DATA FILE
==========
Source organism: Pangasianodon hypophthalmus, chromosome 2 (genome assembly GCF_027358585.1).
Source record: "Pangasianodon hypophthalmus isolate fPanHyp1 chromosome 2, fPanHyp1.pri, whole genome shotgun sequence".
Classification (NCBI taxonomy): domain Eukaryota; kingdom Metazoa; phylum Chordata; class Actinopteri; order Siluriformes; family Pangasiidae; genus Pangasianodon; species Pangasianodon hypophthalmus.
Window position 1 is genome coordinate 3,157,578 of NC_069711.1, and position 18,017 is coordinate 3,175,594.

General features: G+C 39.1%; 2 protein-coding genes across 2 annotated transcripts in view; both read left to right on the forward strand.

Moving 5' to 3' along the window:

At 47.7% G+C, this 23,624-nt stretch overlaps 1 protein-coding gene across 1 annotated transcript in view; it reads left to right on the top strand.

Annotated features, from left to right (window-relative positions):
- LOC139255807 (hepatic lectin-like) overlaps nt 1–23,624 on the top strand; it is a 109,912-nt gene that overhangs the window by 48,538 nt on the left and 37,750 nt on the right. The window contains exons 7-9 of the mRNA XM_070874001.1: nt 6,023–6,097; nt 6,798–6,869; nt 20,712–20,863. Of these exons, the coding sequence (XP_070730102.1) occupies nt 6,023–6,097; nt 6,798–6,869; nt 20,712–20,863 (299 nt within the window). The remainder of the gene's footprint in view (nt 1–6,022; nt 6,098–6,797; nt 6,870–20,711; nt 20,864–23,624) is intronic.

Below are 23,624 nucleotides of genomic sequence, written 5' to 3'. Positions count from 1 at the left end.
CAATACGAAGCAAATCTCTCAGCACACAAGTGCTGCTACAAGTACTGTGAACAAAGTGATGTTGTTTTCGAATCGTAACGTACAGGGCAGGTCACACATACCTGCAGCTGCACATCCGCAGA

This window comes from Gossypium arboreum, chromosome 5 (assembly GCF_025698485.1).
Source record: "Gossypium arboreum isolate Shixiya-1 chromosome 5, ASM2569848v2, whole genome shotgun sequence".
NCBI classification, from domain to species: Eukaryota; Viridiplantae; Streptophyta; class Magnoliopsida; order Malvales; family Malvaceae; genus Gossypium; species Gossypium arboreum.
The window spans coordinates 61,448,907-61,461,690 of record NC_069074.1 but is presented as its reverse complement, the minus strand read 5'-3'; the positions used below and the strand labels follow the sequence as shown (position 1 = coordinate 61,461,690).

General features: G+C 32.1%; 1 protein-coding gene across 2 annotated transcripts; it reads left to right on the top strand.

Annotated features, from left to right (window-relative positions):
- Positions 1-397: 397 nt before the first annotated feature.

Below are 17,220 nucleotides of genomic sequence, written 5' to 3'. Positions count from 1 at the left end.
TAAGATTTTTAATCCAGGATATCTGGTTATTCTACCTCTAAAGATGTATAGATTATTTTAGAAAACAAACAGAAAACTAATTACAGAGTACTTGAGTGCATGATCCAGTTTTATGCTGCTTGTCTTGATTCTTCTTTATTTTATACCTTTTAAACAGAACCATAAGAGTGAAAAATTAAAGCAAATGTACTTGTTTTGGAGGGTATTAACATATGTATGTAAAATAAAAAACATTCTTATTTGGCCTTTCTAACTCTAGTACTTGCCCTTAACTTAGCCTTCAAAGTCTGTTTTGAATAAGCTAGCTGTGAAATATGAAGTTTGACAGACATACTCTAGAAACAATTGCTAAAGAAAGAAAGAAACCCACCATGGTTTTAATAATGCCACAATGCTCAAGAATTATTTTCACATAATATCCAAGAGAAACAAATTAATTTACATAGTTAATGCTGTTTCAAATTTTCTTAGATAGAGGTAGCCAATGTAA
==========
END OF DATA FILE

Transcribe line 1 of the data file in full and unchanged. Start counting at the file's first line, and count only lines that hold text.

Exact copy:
Source organism: Pangasianodon hypophthalmus, chromosome 2 (genome assembly GCF_027358585.1).